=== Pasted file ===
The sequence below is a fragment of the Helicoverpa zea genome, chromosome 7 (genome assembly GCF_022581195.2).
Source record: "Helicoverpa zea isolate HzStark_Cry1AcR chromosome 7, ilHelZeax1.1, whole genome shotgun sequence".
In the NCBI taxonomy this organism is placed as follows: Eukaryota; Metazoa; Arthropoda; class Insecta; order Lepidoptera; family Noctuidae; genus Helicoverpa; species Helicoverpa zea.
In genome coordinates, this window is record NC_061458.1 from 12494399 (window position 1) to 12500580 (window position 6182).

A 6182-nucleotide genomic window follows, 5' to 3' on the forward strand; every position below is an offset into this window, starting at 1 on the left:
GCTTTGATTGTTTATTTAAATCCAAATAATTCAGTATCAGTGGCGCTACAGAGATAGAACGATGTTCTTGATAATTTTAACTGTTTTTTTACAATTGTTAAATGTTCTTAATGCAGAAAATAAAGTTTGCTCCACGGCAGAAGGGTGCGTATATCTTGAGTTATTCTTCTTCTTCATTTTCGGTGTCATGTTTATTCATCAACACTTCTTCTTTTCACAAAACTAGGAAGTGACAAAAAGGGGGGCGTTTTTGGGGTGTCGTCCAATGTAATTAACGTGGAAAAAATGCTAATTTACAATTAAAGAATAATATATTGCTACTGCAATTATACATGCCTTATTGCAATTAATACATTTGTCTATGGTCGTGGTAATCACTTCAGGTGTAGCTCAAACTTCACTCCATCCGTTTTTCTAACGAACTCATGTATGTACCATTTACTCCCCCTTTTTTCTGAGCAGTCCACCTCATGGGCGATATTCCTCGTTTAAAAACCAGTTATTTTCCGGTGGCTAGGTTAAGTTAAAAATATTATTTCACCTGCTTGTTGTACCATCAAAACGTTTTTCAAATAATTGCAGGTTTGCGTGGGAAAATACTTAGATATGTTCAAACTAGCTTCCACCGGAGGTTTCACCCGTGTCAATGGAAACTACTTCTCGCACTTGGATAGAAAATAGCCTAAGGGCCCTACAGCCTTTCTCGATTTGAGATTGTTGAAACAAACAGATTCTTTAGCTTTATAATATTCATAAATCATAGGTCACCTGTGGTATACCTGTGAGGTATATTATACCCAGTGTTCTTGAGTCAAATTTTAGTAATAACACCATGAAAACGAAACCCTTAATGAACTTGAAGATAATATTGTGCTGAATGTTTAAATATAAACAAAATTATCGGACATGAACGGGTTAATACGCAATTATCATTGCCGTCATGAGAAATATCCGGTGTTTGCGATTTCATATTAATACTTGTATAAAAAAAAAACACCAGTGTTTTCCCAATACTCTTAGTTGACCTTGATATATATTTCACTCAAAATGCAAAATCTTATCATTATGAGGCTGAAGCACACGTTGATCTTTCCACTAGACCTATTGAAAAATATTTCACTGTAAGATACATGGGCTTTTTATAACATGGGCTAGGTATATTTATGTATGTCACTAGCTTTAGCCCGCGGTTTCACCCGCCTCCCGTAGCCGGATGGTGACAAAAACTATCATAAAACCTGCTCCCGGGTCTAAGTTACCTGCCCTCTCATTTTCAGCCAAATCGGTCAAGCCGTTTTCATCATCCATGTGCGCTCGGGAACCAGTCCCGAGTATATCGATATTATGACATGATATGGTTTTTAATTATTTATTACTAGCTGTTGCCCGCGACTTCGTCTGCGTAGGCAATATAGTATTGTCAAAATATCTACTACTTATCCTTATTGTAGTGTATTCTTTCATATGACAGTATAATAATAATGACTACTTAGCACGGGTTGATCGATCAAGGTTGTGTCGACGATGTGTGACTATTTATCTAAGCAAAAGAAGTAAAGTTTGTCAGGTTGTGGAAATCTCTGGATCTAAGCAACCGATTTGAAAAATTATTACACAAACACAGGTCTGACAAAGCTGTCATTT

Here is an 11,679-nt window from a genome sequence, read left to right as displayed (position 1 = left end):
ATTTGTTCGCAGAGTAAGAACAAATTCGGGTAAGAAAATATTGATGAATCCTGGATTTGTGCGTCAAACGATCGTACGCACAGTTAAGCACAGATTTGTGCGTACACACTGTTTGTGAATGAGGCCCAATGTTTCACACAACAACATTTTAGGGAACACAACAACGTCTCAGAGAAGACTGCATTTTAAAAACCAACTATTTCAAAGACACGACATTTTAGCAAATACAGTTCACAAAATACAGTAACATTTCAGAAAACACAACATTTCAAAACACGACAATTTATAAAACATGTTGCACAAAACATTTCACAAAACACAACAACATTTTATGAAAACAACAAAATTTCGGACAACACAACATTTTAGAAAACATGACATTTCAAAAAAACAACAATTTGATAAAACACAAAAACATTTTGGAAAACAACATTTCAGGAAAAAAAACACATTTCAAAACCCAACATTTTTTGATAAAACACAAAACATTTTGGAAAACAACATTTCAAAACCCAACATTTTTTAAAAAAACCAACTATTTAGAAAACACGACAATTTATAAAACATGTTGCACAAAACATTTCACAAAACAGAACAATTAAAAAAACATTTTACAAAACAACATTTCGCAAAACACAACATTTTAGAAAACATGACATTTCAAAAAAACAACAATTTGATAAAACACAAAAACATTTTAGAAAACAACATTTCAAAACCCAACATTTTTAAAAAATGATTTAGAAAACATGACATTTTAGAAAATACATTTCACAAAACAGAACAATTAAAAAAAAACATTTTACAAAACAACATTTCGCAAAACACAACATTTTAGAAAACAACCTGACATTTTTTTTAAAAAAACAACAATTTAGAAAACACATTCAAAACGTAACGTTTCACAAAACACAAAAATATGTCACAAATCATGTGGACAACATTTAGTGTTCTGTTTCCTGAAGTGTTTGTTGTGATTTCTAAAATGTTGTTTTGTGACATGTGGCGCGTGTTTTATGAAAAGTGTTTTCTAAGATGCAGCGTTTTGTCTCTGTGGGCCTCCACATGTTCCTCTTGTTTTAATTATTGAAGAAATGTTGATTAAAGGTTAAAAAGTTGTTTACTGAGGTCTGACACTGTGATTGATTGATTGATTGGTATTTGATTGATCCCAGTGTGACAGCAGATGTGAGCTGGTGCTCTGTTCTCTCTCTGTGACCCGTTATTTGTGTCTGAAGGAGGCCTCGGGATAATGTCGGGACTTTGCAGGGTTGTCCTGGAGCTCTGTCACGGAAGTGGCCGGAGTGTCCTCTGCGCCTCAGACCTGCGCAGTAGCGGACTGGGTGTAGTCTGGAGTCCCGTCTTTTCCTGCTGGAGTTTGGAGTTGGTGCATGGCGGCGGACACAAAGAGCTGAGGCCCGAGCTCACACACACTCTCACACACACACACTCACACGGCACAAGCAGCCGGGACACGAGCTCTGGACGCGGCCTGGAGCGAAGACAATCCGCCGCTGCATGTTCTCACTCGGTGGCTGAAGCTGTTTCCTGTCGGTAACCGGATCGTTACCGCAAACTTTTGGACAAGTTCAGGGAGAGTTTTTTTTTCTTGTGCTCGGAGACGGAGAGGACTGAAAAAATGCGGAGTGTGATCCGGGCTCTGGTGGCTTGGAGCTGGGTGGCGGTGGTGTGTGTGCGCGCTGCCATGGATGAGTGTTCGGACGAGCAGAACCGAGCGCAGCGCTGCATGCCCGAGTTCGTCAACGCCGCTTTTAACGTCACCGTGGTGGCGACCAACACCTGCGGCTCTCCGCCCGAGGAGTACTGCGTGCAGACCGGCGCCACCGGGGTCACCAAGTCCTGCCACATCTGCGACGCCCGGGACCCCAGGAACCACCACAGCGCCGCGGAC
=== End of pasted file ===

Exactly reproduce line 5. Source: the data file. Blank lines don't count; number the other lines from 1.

A 6182-nucleotide genomic window follows, 5' to 3' on the forward strand; every position below is an offset into this window, starting at 1 on the left: